A change agent brought in from the outside needs more than being a change agent from the outside

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In my previous post, I explored the management “design” of hiring someone from a successful organization to bring change to your org.  It’s a great idea – hire from the best, and you get the best.  And presumably, this person is a top performer.  Win-win!  However, this can be a perilous design, as the organization you’re hiring from perhaps created great performance through the org processes and culture.  The success was not necessarily via the individual’s greatness, but from the collective efforts of the previous org.  But that’s what you’re hiring for when you hire this kind of expertise – change and improvement.  So you need to be committed to it.

Let’s imagine that you hire a change agent who is ready to bring in the successful ideas and practices of the prior org to the new org.  What more needs to be done to help this change agent be successful?  Let’s take a look.

a)      Does the person hired from the outside have the ability to actually bring in those processes that made the other org successful?

It’s great to bring in someone from a successful org, but did they have a role in the forming of that successful org?  Or did they arrive after the org, systems and processes were in place?  You may be bringing in someone as a “change agent,” when in fact their main skill was executing on an existing strategy and processes. 

b)      Are you going to support the person in bringing in these systems and processes?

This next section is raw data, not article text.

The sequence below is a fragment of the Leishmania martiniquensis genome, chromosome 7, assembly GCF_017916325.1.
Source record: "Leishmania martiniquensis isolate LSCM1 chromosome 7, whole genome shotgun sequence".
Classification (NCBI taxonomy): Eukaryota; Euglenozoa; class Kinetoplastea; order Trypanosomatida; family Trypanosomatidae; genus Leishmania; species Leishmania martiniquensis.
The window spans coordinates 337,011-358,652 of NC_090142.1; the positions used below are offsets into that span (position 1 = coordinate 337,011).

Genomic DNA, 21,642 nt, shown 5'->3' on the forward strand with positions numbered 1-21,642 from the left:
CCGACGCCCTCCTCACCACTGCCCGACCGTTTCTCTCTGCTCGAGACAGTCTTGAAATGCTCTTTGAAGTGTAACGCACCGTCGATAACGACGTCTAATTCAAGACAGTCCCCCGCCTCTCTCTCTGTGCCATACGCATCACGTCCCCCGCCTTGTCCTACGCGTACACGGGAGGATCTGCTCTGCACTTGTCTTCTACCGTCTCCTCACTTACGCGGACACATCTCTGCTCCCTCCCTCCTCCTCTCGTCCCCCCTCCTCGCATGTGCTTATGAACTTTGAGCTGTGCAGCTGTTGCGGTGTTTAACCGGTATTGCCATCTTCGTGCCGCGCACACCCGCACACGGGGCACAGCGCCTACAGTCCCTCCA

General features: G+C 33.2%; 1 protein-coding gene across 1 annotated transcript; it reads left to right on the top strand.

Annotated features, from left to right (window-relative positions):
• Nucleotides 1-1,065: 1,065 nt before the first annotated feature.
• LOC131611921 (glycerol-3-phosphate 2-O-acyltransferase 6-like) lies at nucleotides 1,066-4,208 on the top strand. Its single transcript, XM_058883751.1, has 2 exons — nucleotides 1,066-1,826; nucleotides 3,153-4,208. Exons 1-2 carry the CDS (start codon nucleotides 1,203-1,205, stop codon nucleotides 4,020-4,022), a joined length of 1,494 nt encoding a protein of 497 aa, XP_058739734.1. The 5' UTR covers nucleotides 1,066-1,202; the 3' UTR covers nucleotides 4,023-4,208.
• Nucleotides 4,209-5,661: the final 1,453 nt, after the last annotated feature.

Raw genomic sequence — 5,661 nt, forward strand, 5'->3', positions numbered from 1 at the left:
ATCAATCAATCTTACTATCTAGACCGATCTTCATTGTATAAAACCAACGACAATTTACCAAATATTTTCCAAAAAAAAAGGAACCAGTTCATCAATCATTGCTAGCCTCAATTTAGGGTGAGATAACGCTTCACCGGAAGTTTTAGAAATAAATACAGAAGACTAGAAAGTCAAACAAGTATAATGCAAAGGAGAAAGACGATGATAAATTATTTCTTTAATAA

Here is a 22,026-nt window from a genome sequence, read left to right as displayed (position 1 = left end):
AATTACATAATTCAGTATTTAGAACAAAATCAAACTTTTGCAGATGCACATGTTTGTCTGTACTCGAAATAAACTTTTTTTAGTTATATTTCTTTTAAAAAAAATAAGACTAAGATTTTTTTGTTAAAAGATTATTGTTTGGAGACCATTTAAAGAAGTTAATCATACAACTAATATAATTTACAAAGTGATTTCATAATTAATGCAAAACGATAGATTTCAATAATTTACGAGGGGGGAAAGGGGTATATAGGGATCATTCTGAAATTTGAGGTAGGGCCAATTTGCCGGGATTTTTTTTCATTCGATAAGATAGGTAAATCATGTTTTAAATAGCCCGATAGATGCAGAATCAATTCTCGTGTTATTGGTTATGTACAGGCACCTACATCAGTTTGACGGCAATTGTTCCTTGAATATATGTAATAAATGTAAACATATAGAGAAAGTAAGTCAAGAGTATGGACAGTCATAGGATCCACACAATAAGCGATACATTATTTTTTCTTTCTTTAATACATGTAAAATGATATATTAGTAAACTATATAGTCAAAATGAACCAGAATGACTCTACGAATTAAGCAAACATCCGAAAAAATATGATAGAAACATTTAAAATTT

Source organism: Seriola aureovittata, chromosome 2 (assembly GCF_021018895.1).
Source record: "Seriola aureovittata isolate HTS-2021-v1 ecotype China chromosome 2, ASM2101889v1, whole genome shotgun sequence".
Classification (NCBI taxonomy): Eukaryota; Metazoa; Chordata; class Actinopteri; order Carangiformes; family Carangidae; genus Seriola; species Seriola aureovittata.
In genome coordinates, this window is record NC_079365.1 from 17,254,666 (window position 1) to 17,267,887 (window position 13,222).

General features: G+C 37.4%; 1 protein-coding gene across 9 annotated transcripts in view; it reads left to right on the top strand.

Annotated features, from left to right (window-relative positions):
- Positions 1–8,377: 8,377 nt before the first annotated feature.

In this scenario, the person is brought in from a successful competing org.  That person is likely to believe that she was brought in to solve the problems of your org.  That means that she will be, upon arrival, unimpressed with what you currently do, identify the issues, and want to change the way things are done.  Are you willing to give this support and power to an outsider, when there will be resistance by the rest of the team, when it will cost time and money to develop the processes and infrastructure from the superior org, and is likely need a different team culture?  If you actually expect the person to bring in the “success” from the other org, you have to be fully bought-in to many of the things that created that success. Do you have the stomach for this, or do you have the unreasonable and untenable expectation that the new person overcomes differences by keeping things the same?

c)       The change agent subverts your own success

As an extension of the prior point, the new hire is not likely to understand or value what was done previously in your org.  After all, the existing hiring manager has been successful in the existing org.  Why change?  But when you hire someone from the outside, you are in essence asking to change the way things are done in your org, and you must subvert the conditions of your success and require you to change your ways.  Are you ready for this?  Not many managers/leaders are.

d)      The new person will be speaking an entirely different language

As a more subtle point, the new person will be talking about doing things that will seem alien.  They will use vocabulary that is different, talk about processes and cultural elements that are different.  The person will seem like an alien with their alien ways.  While these may indeed be superior to your local ways, they will seem different, strange, difficult, and as such, ineffective, stupid and unnecessary.  The new person, is by definition, alienated as they try to bring in their alien ways.  Will you move toward the outsider, or will the outsider have to move toward you?    

e)       What happens if you don’t care what it was that made the person successful elsewhere?